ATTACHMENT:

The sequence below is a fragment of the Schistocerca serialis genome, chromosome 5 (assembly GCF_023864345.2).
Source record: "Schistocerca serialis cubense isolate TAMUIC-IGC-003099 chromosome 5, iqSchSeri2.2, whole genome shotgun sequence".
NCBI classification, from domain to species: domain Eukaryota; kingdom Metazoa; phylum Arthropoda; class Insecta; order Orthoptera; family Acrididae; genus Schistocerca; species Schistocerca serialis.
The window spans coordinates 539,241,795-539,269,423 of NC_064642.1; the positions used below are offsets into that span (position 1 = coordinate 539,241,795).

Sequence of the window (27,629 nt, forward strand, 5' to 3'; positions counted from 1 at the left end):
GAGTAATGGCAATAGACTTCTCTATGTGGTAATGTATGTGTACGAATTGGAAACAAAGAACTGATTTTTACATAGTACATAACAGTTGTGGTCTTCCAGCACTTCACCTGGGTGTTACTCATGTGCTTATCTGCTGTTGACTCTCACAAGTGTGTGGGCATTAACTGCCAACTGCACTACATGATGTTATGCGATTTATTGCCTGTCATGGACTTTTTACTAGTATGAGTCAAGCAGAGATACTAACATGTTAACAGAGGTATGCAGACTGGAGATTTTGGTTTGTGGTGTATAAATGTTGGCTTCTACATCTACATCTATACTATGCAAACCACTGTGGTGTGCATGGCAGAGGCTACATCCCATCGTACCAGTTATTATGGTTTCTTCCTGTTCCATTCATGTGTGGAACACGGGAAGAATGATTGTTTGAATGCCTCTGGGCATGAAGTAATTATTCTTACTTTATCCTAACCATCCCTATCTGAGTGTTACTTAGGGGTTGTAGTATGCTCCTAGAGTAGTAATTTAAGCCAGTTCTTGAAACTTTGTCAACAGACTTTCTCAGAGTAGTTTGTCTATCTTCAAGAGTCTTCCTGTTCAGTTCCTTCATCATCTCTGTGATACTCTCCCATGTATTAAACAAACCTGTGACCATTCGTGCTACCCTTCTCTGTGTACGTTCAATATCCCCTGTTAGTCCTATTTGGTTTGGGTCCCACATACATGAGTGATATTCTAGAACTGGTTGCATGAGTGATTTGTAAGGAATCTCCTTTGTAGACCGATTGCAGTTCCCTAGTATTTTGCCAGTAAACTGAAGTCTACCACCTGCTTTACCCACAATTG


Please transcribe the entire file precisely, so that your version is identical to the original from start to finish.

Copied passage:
The sequence below is a fragment of the Schistocerca serialis genome, chromosome 5 (assembly GCF_023864345.2).
Source record: "Schistocerca serialis cubense isolate TAMUIC-IGC-003099 chromosome 5, iqSchSeri2.2, whole genome shotgun sequence".
NCBI classification, from domain to species: domain Eukaryota; kingdom Metazoa; phylum Arthropoda; class Insecta; order Orthoptera; family Acrididae; genus Schistocerca; species Schistocerca serialis.
The window spans coordinates 539,241,795-539,269,423 of NC_064642.1; the positions used below are offsets into that span (position 1 = coordinate 539,241,795).

Sequence of the window (27,629 nt, forward strand, 5' to 3'; positions counted from 1 at the left end):
GAGTAATGGCAATAGACTTCTCTATGTGGTAATGTATGTGTACGAATTGGAAACAAAGAACTGATTTTTACATAGTACATAACAGTTGTGGTCTTCCAGCACTTCACCTGGGTGTTACTCATGTGCTTATCTGCTGTTGACTCTCACAAGTGTGTGGGCATTAACTGCCAACTGCACTACATGATGTTATGCGATTTATTGCCTGTCATGGACTTTTTACTAGTATGAGTCAAGCAGAGATACTAACATGTTAACAGAGGTATGCAGACTGGAGATTTTGGTTTGTGGTGTATAAATGTTGGCTTCTACATCTACATCTATACTATGCAAACCACTGTGGTGTGCATGGCAGAGGCTACATCCCATCGTACCAGTTATTATGGTTTCTTCCTGTTCCATTCATGTGTGGAACACGGGAAGAATGATTGTTTGAATGCCTCTGGGCATGAAGTAATTATTCTTACTTTATCCTAACCATCCCTATCTGAGTGTTACTTAGGGGTTGTAGTATGCTCCTAGAGTAGTAATTTAAGCCAGTTCTTGAAACTTTGTCAACAGACTTTCTCAGAGTAGTTTGTCTATCTTCAAGAGTCTTCCTGTTCAGTTCCTTCATCATCTCTGTGATACTCTCCCATGTATTAAACAAACCTGTGACCATTCGTGCTACCCTTCTCTGTGTACGTTCAATATCCCCTGTTAGTCCTATTTGGTTTGGGTCCCACATACATGAGTGATATTCTAGAACTGGTTGCATGAGTGATTTGTAAGGAATCTCCTTTGTAGACCGATTGCAGTTCCCTAGTATTTTGCCAGTAAACTGAAGTCTACCACCTGCTTTACCCACAATTG